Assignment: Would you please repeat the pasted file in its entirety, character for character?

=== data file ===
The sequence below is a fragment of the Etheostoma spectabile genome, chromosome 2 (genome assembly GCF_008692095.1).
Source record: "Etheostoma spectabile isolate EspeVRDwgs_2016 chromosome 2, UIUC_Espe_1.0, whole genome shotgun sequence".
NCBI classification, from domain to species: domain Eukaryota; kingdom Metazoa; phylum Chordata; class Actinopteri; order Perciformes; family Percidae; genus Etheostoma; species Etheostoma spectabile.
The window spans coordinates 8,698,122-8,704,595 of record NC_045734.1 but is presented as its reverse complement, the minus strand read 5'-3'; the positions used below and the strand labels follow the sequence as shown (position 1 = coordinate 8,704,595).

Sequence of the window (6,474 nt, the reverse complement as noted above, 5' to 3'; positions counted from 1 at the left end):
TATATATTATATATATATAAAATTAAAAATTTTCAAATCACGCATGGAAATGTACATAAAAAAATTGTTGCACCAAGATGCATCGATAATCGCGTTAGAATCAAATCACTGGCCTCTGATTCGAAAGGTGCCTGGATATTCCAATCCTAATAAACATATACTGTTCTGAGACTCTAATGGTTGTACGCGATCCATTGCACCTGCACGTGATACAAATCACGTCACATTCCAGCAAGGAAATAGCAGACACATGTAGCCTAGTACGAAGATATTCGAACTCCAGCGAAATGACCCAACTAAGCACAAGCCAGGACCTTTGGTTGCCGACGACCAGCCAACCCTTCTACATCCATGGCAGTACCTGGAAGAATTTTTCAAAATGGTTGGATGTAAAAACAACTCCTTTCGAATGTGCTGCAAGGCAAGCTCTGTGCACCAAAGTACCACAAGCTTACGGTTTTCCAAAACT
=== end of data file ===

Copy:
The sequence below is a fragment of the Etheostoma spectabile genome, chromosome 2 (genome assembly GCF_008692095.1).
Source record: "Etheostoma spectabile isolate EspeVRDwgs_2016 chromosome 2, UIUC_Espe_1.0, whole genome shotgun sequence".
NCBI classification, from domain to species: domain Eukaryota; kingdom Metazoa; phylum Chordata; class Actinopteri; order Perciformes; family Percidae; genus Etheostoma; species Etheostoma spectabile.
The window spans coordinates 8,698,122-8,704,595 of record NC_045734.1 but is presented as its reverse complement, the minus strand read 5'-3'; the positions used below and the strand labels follow the sequence as shown (position 1 = coordinate 8,704,595).

Sequence of the window (6,474 nt, the reverse complement as noted above, 5' to 3'; positions counted from 1 at the left end):
TATATATTATATATATATAAAATTAAAAATTTTCAAATCACGCATGGAAATGTACATAAAAAAATTGTTGCACCAAGATGCATCGATAATCGCGTTAGAATCAAATCACTGGCCTCTGATTCGAAAGGTGCCTGGATATTCCAATCCTAATAAACATATACTGTTCTGAGACTCTAATGGTTGTACGCGATCCATTGCACCTGCACGTGATACAAATCACGTCACATTCCAGCAAGGAAATAGCAGACACATGTAGCCTAGTACGAAGATATTCGAACTCCAGCGAAATGACCCAACTAAGCACAAGCCAGGACCTTTGGTTGCCGACGACCAGCCAACCCTTCTACATCCATGGCAGTACCTGGAAGAATTTTTCAAAATGGTTGGATGTAAAAACAACTCCTTTCGAATGTGCTGCAAGGCAAGCTCTGTGCACCAAAGTACCACAAGCTTACGGTTTTCCAAAACT